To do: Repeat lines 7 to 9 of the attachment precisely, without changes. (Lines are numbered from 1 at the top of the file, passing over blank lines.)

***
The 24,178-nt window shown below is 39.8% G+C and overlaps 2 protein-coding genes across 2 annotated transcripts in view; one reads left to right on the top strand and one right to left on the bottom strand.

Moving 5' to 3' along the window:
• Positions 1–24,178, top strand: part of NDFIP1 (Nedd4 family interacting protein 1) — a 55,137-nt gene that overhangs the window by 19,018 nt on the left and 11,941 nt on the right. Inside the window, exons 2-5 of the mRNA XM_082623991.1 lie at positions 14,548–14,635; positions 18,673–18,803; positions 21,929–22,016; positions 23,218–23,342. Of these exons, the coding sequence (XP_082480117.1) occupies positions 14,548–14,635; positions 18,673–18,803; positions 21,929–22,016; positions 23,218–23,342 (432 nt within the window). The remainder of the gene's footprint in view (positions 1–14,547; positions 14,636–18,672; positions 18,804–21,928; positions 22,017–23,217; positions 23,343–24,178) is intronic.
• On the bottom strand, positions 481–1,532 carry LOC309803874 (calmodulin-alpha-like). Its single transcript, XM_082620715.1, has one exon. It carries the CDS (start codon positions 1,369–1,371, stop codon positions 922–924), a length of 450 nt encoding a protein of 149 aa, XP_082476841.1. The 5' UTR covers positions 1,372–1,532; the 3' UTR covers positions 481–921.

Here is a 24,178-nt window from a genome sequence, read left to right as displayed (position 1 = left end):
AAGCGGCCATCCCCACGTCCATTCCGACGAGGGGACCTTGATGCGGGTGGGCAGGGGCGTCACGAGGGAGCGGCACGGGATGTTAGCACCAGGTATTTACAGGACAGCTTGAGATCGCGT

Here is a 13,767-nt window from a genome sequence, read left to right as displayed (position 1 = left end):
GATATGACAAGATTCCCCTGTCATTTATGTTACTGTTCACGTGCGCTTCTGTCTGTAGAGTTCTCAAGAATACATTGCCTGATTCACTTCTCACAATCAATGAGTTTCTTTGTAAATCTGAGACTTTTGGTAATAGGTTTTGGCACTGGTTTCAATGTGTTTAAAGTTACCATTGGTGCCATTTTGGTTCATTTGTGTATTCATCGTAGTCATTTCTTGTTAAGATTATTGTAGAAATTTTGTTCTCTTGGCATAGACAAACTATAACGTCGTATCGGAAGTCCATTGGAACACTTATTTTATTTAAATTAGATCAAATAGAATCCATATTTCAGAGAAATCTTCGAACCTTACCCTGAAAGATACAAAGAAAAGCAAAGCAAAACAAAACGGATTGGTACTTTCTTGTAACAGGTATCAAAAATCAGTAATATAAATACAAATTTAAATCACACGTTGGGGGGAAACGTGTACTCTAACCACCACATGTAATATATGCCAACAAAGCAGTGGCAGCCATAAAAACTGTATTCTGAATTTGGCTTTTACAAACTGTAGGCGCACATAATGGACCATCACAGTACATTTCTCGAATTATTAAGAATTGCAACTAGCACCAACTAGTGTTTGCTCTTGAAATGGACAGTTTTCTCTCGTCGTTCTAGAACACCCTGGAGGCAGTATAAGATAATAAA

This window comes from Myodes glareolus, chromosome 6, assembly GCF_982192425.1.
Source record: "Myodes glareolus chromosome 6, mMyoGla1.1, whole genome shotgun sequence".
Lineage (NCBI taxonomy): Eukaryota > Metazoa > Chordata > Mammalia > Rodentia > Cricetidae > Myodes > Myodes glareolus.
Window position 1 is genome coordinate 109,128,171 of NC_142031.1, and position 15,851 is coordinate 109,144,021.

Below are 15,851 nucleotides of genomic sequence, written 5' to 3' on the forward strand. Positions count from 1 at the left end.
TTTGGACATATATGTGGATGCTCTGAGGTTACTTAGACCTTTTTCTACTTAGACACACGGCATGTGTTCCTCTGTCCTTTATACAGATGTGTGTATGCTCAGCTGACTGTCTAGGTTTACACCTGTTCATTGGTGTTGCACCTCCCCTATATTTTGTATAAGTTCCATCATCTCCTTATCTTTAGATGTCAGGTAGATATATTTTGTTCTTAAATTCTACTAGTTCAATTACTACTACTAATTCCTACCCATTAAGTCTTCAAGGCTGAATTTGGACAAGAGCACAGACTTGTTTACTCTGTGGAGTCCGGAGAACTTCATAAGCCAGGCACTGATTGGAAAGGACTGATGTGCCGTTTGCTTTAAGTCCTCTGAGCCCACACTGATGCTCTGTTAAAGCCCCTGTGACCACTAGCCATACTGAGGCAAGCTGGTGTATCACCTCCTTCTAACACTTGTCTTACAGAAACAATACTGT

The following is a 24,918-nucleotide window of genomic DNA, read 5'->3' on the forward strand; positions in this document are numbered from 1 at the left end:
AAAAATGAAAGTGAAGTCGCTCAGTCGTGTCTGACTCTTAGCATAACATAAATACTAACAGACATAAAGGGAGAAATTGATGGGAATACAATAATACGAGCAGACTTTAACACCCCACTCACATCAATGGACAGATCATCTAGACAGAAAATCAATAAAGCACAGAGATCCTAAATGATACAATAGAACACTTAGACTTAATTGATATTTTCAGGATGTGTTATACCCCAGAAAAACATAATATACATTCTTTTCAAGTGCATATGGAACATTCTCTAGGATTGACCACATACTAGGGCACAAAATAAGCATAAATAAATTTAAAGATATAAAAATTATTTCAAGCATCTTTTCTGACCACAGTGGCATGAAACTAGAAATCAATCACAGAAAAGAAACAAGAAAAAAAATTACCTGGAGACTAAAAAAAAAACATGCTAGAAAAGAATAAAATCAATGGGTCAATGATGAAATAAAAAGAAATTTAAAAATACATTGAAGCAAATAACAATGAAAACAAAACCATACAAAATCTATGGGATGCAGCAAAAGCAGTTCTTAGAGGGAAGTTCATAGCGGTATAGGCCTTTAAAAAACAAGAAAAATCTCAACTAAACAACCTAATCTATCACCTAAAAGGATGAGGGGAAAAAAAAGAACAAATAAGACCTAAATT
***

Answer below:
Here is a 13,767-nt window from a genome sequence, read left to right as displayed (position 1 = left end):
GATATGACAAGATTCCCCTGTCATTTATGTTACTGTTCACGTGCGCTTCTGTCTGTAGAGTTCTCAAGAATACATTGCCTGATTCACTTCTCACAATCAATGAGTTTCTTTGTAAATCTGAGACTTTTGGTAATAGGTTTTGGCACTGGTTTCAATGTGTTTAAAGTTACCATTGGTGCCATTTTGGTTCATTTGTGTATTCATCGTAGTCATTTCTTGTTAAGATTATTGTAGAAATTTTGTTCTCTTGGCATAGACAAACTATAACGTCGTATCGGAAGTCCATTGGAACACTTATTTTATTTAAATTAGATCAAATAGAATCCATATTTCAGAGAAATCTTCGAACCTTACCCTGAAAGATACAAAGAAAAGCAAAGCAAAACAAAACGGATTGGTACTTTCTTGTAACAGGTATCAAAAATCAGTAATATAAATACAAATTTAAATCACACGTTGGGGGGAAACGTGTACTCTAACCACCACATGTAATATATGCCAACAAAGCAGTGGCAGCCATAAAAACTGTATTCTGAATTTGGCTTTTACAAACTGTAGGCGCACATAATGGACCATCACAGTACATTTCTCGAATTATTAAGAATTGCAACTAGCACCAACTAGTGTTTGCTCTTGAAATGGACAGTTTTCTCTCGTCGTTCTAGAACACCCTGGAGGCAGTATAAGATAATAAA

This window comes from Myodes glareolus, chromosome 6, assembly GCF_982192425.1.